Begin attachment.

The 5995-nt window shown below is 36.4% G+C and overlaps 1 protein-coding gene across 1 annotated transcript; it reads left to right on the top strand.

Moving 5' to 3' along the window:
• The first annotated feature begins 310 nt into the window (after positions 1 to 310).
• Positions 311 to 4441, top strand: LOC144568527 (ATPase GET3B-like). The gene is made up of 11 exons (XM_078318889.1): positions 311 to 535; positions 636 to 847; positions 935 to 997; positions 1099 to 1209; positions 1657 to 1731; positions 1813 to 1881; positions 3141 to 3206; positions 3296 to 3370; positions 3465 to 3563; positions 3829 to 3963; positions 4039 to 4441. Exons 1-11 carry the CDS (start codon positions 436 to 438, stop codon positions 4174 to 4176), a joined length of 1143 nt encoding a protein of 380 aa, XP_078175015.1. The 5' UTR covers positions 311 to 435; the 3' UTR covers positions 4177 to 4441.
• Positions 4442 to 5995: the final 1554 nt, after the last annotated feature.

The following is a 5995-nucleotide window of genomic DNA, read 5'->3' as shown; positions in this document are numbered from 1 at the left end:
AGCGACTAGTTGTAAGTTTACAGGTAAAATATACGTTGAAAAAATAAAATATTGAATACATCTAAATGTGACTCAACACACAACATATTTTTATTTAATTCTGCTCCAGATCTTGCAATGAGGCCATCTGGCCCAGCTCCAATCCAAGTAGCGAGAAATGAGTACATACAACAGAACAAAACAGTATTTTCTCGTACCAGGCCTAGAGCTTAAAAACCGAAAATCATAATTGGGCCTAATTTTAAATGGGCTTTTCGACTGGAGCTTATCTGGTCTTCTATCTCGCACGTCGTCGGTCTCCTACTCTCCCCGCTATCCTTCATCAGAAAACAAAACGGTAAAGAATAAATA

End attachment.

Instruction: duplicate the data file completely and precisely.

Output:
The 5995-nt window shown below is 36.4% G+C and overlaps 1 protein-coding gene across 1 annotated transcript; it reads left to right on the top strand.

Moving 5' to 3' along the window:
• The first annotated feature begins 310 nt into the window (after positions 1 to 310).
• Positions 311 to 4441, top strand: LOC144568527 (ATPase GET3B-like). The gene is made up of 11 exons (XM_078318889.1): positions 311 to 535; positions 636 to 847; positions 935 to 997; positions 1099 to 1209; positions 1657 to 1731; positions 1813 to 1881; positions 3141 to 3206; positions 3296 to 3370; positions 3465 to 3563; positions 3829 to 3963; positions 4039 to 4441. Exons 1-11 carry the CDS (start codon positions 436 to 438, stop codon positions 4174 to 4176), a joined length of 1143 nt encoding a protein of 380 aa, XP_078175015.1. The 5' UTR covers positions 311 to 435; the 3' UTR covers positions 4177 to 4441.
• Positions 4442 to 5995: the final 1554 nt, after the last annotated feature.

The following is a 5995-nucleotide window of genomic DNA, read 5'->3' as shown; positions in this document are numbered from 1 at the left end:
AGCGACTAGTTGTAAGTTTACAGGTAAAATATACGTTGAAAAAATAAAATATTGAATACATCTAAATGTGACTCAACACACAACATATTTTTATTTAATTCTGCTCCAGATCTTGCAATGAGGCCATCTGGCCCAGCTCCAATCCAAGTAGCGAGAAATGAGTACATACAACAGAACAAAACAGTATTTTCTCGTACCAGGCCTAGAGCTTAAAAACCGAAAATCATAATTGGGCCTAATTTTAAATGGGCTTTTCGACTGGAGCTTATCTGGTCTTCTATCTCGCACGTCGTCGGTCTCCTACTCTCCCCGCTATCCTTCATCAGAAAACAAAACGGTAAAGAATAAATA